Would you avoid shopping centres if they used this type of tracking technology?

Paranoimia says:
6 January 2012

It really makes no difference to me. Anyone in the shopping centre can see where I go and for how long; this system is basically just another person knowing where I am. It’s not like I’m doing anything secretive or illegal, so I really don’t care.

As for “privacy campaigners say this doesn’t excuse the tracking” – how is it an invasion of privacy? You’re in a PUBLIC place, with hundreds (perhaps thousands) of other people able to see where you’re going – what’s more, those people CAN see exactly who you are, and exactly what you’re taking off the shelves. What difference does an anonymous phone signal make?

If people are that concerned about privacy, they should be insisting that shopping centres only allow one person in at a time, so that no-one can see where you go or what you buy.

Mariner says:
8 January 2012

A shopping centre is NOT a public place, it is all company owned land and buildings. Your rights of access and liabilitys are completely different to the regular town centre “High St”.


We are already followed by cameras and loyalty cards track our purchases.

I am more concerned that customers will have to foot the bill for the cost of using this tracking system.


Simple… just switch off your mobile phone on entering
shopping mall if you don’t want to be tracked.

Such info or data gathered of you can be traded for
valuable consideration in money or money’s
worth AND is, of course, a serious invasion of your
privacy….. no such thing as you giving your implied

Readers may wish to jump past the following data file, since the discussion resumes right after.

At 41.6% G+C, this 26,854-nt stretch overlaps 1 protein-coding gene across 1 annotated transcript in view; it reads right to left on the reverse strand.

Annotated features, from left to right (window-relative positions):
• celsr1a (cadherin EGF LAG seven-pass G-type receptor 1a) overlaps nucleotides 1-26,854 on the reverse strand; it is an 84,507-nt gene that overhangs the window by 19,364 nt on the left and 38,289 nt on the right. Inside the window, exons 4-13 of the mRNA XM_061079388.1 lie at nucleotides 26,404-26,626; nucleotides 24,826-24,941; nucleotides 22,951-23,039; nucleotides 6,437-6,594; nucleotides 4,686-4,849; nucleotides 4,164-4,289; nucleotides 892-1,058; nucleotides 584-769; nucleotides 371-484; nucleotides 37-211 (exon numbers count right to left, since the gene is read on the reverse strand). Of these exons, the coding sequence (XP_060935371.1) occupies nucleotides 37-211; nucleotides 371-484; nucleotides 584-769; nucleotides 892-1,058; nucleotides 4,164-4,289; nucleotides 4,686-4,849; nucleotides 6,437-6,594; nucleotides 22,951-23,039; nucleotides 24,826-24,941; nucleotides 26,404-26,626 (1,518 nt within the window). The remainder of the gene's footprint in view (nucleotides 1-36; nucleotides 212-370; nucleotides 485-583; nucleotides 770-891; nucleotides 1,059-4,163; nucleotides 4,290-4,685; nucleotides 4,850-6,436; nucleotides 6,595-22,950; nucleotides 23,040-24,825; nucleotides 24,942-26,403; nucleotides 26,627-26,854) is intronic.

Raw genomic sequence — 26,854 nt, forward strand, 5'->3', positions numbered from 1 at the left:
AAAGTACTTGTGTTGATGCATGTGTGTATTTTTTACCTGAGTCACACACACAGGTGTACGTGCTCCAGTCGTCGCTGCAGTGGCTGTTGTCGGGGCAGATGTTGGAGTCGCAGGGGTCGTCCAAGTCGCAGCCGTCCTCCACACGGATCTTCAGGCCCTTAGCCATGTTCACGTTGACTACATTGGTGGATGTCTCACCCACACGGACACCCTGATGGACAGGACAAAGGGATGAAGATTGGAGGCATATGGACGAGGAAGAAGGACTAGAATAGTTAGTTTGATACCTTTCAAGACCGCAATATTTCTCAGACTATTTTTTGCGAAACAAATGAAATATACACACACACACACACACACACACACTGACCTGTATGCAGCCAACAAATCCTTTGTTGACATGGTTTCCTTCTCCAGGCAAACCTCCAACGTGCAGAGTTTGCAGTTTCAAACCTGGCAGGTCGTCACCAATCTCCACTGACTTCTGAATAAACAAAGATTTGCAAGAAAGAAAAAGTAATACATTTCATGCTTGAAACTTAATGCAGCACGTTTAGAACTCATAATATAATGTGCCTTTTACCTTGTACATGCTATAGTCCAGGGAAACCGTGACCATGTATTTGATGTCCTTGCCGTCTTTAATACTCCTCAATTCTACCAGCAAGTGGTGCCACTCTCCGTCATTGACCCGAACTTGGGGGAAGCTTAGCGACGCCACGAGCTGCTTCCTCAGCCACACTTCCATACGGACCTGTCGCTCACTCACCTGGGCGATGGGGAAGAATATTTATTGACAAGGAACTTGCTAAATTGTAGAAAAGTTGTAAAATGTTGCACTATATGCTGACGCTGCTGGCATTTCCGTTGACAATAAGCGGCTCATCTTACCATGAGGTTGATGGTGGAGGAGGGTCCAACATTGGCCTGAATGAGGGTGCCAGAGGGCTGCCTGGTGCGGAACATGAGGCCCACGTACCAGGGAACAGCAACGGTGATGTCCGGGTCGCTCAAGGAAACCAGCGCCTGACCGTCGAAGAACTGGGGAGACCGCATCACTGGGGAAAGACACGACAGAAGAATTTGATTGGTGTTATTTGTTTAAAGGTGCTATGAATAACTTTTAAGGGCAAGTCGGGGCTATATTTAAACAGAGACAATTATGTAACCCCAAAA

consent as to anything you don’t want others to
know/about…. least of all anyone who can PROFIT
from it either directly or otherwise.

ConsumerPete says:
6 January 2012

What gives shopping mall managements, or anyone else, the right to eavesdrop on phone signals? I would have thought this was unlicensed reception of radio signals and therefore illegal. If they can monitor our actual phone conversations as well a major scandal seems likely.


Don’t think it’s likely the actual monitoring of phone conversations per se
or as to contents thereof, but pretty much EVERYTHING ELSE to the
minutest detail, to the extent that your phone is NOT switched off….
well, that’s a pretty wide range of (intimate) details, preferences and
shopping habits that’s not the business of anyone to know without your
express consent.


It might be a good idea to switch off phones in public places. Apart from avoiding being tracked it would show consideration for others. It is not nice having to listen to phone conversations at checkouts, on buses and on trains. I have even been held up at checkouts while customers take calls.

Has consideration for others been abandoned (perhaps I missed an announcement) or just phased out?


yup…. and particularly in confined spaces in restaurants, shops and trains
where there is no option of getting away from all the (idle) chat or blithering away
quite often much too loud to considerable annoyance….. but in their own private
domain away from others, who cares?

Consideration for others is, of course, never in their contemplation in such
selfish acts.

Reminds me of a neighbour from hell I once had, retorting:
” I can play my music as loud as I want and for
as long as as I want”.


….borrow someone elses phone when you go shopping…